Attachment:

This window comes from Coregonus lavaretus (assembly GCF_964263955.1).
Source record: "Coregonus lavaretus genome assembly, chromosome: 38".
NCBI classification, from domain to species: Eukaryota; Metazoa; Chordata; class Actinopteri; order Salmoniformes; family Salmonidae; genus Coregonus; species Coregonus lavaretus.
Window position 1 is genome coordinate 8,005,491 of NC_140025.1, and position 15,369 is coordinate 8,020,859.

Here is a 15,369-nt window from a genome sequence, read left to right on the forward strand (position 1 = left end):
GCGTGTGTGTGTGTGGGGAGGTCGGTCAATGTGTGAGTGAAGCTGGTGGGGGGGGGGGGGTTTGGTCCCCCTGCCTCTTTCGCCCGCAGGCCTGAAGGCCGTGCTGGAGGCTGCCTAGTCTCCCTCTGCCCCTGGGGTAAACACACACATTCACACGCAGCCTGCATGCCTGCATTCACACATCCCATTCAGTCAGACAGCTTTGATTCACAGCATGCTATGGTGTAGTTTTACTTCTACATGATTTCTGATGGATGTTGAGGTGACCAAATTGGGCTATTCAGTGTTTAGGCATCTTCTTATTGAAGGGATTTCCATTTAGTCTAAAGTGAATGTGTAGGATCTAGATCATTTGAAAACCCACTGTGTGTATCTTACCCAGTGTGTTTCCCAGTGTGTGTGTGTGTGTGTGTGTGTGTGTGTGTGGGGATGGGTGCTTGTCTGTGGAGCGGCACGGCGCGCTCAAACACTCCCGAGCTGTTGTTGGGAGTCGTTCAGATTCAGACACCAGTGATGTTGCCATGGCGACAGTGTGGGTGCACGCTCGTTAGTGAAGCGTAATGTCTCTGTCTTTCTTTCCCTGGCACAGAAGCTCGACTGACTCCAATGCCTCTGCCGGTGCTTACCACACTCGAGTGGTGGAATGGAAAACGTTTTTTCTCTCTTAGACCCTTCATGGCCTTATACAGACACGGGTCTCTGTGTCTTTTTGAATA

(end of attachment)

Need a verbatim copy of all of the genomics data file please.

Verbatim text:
This window comes from Coregonus lavaretus (assembly GCF_964263955.1).
Source record: "Coregonus lavaretus genome assembly, chromosome: 38".
NCBI classification, from domain to species: Eukaryota; Metazoa; Chordata; class Actinopteri; order Salmoniformes; family Salmonidae; genus Coregonus; species Coregonus lavaretus.
Window position 1 is genome coordinate 8,005,491 of NC_140025.1, and position 15,369 is coordinate 8,020,859.

Here is a 15,369-nt window from a genome sequence, read left to right on the forward strand (position 1 = left end):
GCGTGTGTGTGTGTGGGGAGGTCGGTCAATGTGTGAGTGAAGCTGGTGGGGGGGGGGGGGTTTGGTCCCCCTGCCTCTTTCGCCCGCAGGCCTGAAGGCCGTGCTGGAGGCTGCCTAGTCTCCCTCTGCCCCTGGGGTAAACACACACATTCACACGCAGCCTGCATGCCTGCATTCACACATCCCATTCAGTCAGACAGCTTTGATTCACAGCATGCTATGGTGTAGTTTTACTTCTACATGATTTCTGATGGATGTTGAGGTGACCAAATTGGGCTATTCAGTGTTTAGGCATCTTCTTATTGAAGGGATTTCCATTTAGTCTAAAGTGAATGTGTAGGATCTAGATCATTTGAAAACCCACTGTGTGTATCTTACCCAGTGTGTTTCCCAGTGTGTGTGTGTGTGTGTGTGTGTGTGTGTGTGGGGATGGGTGCTTGTCTGTGGAGCGGCACGGCGCGCTCAAACACTCCCGAGCTGTTGTTGGGAGTCGTTCAGATTCAGACACCAGTGATGTTGCCATGGCGACAGTGTGGGTGCACGCTCGTTAGTGAAGCGTAATGTCTCTGTCTTTCTTTCCCTGGCACAGAAGCTCGACTGACTCCAATGCCTCTGCCGGTGCTTACCACACTCGAGTGGTGGAATGGAAAACGTTTTTTCTCTCTTAGACCCTTCATGGCCTTATACAGACACGGGTCTCTGTGTCTTTTTGAATA